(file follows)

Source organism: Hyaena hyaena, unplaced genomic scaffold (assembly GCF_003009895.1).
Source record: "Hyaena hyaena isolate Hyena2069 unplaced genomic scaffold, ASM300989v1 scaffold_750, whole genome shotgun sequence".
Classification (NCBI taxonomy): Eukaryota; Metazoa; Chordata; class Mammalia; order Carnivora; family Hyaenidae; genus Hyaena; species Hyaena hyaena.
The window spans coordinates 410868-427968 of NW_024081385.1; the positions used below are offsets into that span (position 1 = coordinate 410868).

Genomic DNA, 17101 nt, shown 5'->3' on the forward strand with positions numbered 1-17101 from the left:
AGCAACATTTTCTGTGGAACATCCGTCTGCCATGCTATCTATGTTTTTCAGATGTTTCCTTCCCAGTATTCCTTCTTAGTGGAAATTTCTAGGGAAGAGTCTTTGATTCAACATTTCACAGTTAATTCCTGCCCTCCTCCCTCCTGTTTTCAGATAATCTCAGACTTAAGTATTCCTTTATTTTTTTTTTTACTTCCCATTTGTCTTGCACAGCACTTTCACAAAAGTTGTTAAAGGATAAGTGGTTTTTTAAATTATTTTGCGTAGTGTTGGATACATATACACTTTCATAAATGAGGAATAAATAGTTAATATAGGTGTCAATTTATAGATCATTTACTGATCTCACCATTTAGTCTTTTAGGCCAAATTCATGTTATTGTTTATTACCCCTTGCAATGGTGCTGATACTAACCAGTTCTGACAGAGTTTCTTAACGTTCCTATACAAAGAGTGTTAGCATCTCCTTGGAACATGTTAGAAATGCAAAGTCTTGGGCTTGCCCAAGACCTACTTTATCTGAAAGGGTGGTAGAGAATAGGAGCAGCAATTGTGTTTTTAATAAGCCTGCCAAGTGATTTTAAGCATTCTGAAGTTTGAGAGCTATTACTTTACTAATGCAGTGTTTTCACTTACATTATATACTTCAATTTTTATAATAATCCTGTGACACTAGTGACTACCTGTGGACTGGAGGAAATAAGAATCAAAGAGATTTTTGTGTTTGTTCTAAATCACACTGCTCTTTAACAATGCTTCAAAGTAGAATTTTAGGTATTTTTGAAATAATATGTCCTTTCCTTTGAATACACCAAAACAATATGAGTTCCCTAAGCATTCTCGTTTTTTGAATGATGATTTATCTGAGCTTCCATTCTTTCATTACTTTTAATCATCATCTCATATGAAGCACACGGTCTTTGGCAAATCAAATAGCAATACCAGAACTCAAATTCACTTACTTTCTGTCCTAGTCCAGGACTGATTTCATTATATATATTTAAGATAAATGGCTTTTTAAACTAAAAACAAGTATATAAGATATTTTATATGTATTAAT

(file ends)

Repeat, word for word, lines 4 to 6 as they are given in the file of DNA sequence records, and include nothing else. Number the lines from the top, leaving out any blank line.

The window spans coordinates 410868-427968 of NW_024081385.1; the positions used below are offsets into that span (position 1 = coordinate 410868).

Genomic DNA, 17101 nt, shown 5'->3' on the forward strand with positions numbered 1-17101 from the left:
AGCAACATTTTCTGTGGAACATCCGTCTGCCATGCTATCTATGTTTTTCAGATGTTTCCTTCCCAGTATTCCTTCTTAGTGGAAATTTCTAGGGAAGAGTCTTTGATTCAACATTTCACAGTTAATTCCTGCCCTCCTCCCTCCTGTTTTCAGATAATCTCAGACTTAAGTATTCCTTTATTTTTTTTTTTACTTCCCATTTGTCTTGCACAGCACTTTCACAAAAGTTGTTAAAGGATAAGTGGTTTTTTAAATTATTTTGCGTAGTGTTGGATACATATACACTTTCATAAATGAGGAATAAATAGTTAATATAGGTGTCAATTTATAGATCATTTACTGATCTCACCATTTAGTCTTTTAGGCCAAATTCATGTTATTGTTTATTACCCCTTGCAATGGTGCTGATACTAACCAGTTCTGACAGAGTTTCTTAACGTTCCTATACAAAGAGTGTTAGCATCTCCTTGGAACATGTTAGAAATGCAAAGTCTTGGGCTTGCCCAAGACCTACTTTATCTGAAAGGGTGGTAGAGAATAGGAGCAGCAATTGTGTTTTTAATAAGCCTGCCAAGTGATTTTAAGCATTCTGAAGTTTGAGAGCTATTACTTTACTAATGCAGTGTTTTCACTTACATTATATACTTCAATTTTTATAATAATCCTGTGACACTAGTGACTACCTGTGGACTGGAGGAAATAAGAATCAAAGAGATTTTTGTGTTTGTTCTAAATCACACTGCTCTTTAACAATGCTTCAAAGTAGAATTTTAGGTATTTTTGAAATAATATGTCCTTTCCTTTGAATACACCAAAACAATATGAGTTCCCTAAGCATTCTCGTTTTTTGAATGATGATTTATCTGAGCTTCCATTCTTTCATTACTTTTAATCATCATCTCATATGAAGCACACGGTCTTTGGCAAATCAAATAGCAATACCAGAACTCAAATTCACTTACTTTCTGTCCTAGTCCAGGACTGATTTCATTATATATATTTAAGATAAATGGCTTTTTAAACTAAAAACAAGTATATAAGATATTTTATATGTATTAAT